Why Agnostics Hate Prayers

What people would pay for prayers, from PNAS study by Linda Thunström and Shiri Noy.

Would you pay someone to pray for you? That was the focus of a recently published study, which asked this very question to almost 500 people in the wake of Hurricane Florence. The study separated Christians from atheist/agnostic people, and presented each person with the option to pay for prayers and/or thoughts from different people. On average, Christians would pay more for prayers, and specifically from prayers from a priest, while atheists and agnostics would pay for Christians to NOT pray for them.

While we might comically imply there is a new income source for priests, the paying to not pray is disturbing and highlights two issues. First, atheists don’t believe in the power of prayer. While that’s not a surprise in itself, it does mean we (specifically Catholics) have done a terrible job advertising how prayer works. The second, and more troubling side, is it highlights that atheists and agnostics simply don’t like Christian people.

Contrary to what the media would tell you, prayer does in fact change things. The Catholic Church has been rigorously testing for miracles, and especially for medical miracles (the ones most people think of), most don’t survive scrutiny. For the Catholic Church to declare a miracle, prayers have to be offered to one Saint or person, the condition has to have no chance of healing on its own, and the condition must quickly be cured (as in, it can’t take a long time to heal). A good recent example was the miraculous curing of Dafne Gutierrez, who prayed to St. Charbel and had her sight restored.

I bring examples of these up with my friends who are agnostic, and it surprises them, which means that Catholic media is failing to promote these instances. How do we not have a repository of images, miracle stories and the like? How do we not have social media accounts pushing these stories out for the world to read? Catholic miracles are called out in our Catechism to inspire us, and yet we act like the man who buried his master’s talents. Given the prevalence of platforms like Twitter and Facebook, this is inexcusable.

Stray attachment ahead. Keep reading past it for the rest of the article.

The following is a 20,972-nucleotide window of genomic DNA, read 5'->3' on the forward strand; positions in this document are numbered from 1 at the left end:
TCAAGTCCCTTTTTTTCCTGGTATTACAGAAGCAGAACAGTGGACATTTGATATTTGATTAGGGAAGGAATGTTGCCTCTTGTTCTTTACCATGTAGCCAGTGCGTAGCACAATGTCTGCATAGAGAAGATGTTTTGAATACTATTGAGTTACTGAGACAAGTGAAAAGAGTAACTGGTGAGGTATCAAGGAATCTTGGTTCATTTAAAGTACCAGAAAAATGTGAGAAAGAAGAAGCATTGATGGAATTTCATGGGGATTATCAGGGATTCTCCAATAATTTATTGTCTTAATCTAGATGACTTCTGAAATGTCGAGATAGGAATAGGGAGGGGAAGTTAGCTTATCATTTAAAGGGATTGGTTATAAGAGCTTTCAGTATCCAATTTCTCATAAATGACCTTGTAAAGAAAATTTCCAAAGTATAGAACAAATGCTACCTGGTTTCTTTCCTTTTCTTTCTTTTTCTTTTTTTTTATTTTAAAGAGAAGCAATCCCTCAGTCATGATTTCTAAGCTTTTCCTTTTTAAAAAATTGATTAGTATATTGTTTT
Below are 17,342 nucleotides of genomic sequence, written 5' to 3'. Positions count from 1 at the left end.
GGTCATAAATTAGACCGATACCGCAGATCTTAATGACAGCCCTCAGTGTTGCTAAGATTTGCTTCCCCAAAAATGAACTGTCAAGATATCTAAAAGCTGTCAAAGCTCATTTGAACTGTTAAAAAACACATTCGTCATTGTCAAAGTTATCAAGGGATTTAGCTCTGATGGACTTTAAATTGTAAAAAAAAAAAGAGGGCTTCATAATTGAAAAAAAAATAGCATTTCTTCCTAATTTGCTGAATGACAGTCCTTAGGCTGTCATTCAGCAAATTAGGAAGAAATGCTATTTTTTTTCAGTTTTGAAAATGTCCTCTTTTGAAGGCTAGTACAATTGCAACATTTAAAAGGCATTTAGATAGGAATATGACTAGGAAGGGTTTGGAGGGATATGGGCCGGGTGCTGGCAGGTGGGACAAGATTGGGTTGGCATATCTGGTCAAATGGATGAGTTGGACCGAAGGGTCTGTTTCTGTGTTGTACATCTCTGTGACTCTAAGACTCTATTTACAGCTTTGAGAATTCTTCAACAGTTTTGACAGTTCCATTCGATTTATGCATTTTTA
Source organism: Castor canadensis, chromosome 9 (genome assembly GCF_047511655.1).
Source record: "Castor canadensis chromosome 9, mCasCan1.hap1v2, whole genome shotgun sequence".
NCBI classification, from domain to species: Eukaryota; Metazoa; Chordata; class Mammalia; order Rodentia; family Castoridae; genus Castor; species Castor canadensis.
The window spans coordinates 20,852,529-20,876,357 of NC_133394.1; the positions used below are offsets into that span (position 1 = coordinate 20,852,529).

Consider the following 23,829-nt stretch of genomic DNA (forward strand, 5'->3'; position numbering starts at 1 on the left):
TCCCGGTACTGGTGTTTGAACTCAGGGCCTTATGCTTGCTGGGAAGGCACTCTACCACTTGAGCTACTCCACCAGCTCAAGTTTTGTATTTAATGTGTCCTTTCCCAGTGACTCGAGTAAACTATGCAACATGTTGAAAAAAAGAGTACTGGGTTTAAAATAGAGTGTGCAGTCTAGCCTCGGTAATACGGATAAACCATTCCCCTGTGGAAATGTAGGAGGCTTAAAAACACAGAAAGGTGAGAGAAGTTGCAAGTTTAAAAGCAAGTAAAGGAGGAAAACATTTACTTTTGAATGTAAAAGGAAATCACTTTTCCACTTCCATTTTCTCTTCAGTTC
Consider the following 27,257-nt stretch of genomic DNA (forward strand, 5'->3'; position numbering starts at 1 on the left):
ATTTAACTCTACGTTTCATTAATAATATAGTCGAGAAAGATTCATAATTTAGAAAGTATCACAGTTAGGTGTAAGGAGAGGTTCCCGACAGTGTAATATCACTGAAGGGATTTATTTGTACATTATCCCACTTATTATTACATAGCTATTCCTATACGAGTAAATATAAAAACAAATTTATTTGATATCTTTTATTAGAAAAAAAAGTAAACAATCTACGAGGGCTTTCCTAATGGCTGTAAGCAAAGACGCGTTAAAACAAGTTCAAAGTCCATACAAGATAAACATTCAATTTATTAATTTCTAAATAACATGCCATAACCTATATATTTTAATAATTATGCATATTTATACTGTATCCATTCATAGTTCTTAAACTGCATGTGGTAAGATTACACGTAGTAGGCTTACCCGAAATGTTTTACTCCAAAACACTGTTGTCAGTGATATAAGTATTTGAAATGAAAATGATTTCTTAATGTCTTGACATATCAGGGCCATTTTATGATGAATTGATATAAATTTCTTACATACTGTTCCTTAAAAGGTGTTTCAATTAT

Worse still is the image that agnostic people have of Christians in general. Ask an agnostic person what their image of a Christian is, and you will likely get some flinching. The media has been bashing Christianity forever, and while Christians might ignore it, the effects are playing out now. More people than ever are identifying as atheist or agnostic, and worse, more agnostic people say they won’t associate with Christians. This, despite the fact that many of the same people know lots of good Christians that they see every day. We are, again, poorly advertising ourselves and our lives, allowing the media to make us out to be the boogey man for atheists and agnostics everywhere.

Christianity, and specifically Catholicism, can in fact die out if we don’t fight for it. The media will gladly hide our miracle stories so that prayers become nothing more than good thoughts in most people’s minds. Worse still, the media will continue to incite violence against Catholics, like the attack on St Patrick’s Cathedral in 1989. It’s not enough for us to live good lives, but we must also show those that have no faith that our lives are worth living.

This post represents the views of the author and not those of the Department of Defense, Department of the Navy, the Catholic Church, or any other government or non-government agency.